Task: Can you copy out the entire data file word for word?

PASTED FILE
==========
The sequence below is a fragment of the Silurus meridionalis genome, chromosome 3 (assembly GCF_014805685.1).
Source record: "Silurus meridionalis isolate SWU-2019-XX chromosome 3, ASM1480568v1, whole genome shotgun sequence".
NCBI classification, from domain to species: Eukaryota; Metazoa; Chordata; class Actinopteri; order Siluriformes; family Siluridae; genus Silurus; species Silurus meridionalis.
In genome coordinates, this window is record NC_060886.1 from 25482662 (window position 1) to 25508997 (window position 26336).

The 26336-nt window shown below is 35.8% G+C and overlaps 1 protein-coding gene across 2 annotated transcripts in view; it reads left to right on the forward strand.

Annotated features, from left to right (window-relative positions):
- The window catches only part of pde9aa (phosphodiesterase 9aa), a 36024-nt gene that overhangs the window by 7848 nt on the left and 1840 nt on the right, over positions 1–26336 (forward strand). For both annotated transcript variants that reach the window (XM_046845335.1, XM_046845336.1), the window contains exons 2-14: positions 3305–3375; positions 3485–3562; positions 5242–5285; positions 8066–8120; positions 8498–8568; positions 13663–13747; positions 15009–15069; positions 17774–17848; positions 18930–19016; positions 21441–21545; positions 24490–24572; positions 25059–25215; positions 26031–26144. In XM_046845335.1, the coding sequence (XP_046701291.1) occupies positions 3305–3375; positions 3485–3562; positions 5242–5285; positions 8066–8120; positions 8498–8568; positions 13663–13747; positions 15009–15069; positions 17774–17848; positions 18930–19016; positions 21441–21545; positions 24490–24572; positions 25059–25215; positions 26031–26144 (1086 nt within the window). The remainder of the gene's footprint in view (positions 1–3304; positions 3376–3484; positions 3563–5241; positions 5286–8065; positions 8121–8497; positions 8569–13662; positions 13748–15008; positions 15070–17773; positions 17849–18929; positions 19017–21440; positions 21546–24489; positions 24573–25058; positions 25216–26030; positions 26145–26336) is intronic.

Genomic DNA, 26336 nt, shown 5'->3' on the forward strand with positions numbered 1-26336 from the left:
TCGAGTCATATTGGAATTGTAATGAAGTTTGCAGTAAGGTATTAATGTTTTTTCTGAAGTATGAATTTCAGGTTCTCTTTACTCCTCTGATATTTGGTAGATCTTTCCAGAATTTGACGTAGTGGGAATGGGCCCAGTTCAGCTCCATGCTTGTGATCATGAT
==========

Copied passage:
The sequence below is a fragment of the Silurus meridionalis genome, chromosome 3 (assembly GCF_014805685.1).
Source record: "Silurus meridionalis isolate SWU-2019-XX chromosome 3, ASM1480568v1, whole genome shotgun sequence".
NCBI classification, from domain to species: Eukaryota; Metazoa; Chordata; class Actinopteri; order Siluriformes; family Siluridae; genus Silurus; species Silurus meridionalis.
In genome coordinates, this window is record NC_060886.1 from 25482662 (window position 1) to 25508997 (window position 26336).

The 26336-nt window shown below is 35.8% G+C and overlaps 1 protein-coding gene across 2 annotated transcripts in view; it reads left to right on the forward strand.

Annotated features, from left to right (window-relative positions):
- The window catches only part of pde9aa (phosphodiesterase 9aa), a 36024-nt gene that overhangs the window by 7848 nt on the left and 1840 nt on the right, over positions 1–26336 (forward strand). For both annotated transcript variants that reach the window (XM_046845335.1, XM_046845336.1), the window contains exons 2-14: positions 3305–3375; positions 3485–3562; positions 5242–5285; positions 8066–8120; positions 8498–8568; positions 13663–13747; positions 15009–15069; positions 17774–17848; positions 18930–19016; positions 21441–21545; positions 24490–24572; positions 25059–25215; positions 26031–26144. In XM_046845335.1, the coding sequence (XP_046701291.1) occupies positions 3305–3375; positions 3485–3562; positions 5242–5285; positions 8066–8120; positions 8498–8568; positions 13663–13747; positions 15009–15069; positions 17774–17848; positions 18930–19016; positions 21441–21545; positions 24490–24572; positions 25059–25215; positions 26031–26144 (1086 nt within the window). The remainder of the gene's footprint in view (positions 1–3304; positions 3376–3484; positions 3563–5241; positions 5286–8065; positions 8121–8497; positions 8569–13662; positions 13748–15008; positions 15070–17773; positions 17849–18929; positions 19017–21440; positions 21546–24489; positions 24573–25058; positions 25216–26030; positions 26145–26336) is intronic.

Genomic DNA, 26336 nt, shown 5'->3' on the forward strand with positions numbered 1-26336 from the left:
TCGAGTCATATTGGAATTGTAATGAAGTTTGCAGTAAGGTATTAATGTTTTTTCTGAAGTATGAATTTCAGGTTCTCTTTACTCCTCTGATATTTGGTAGATCTTTCCAGAATTTGACGTAGTGGGAATGGGCCCAGTTCAGCTCCATGCTTGTGATCATGAT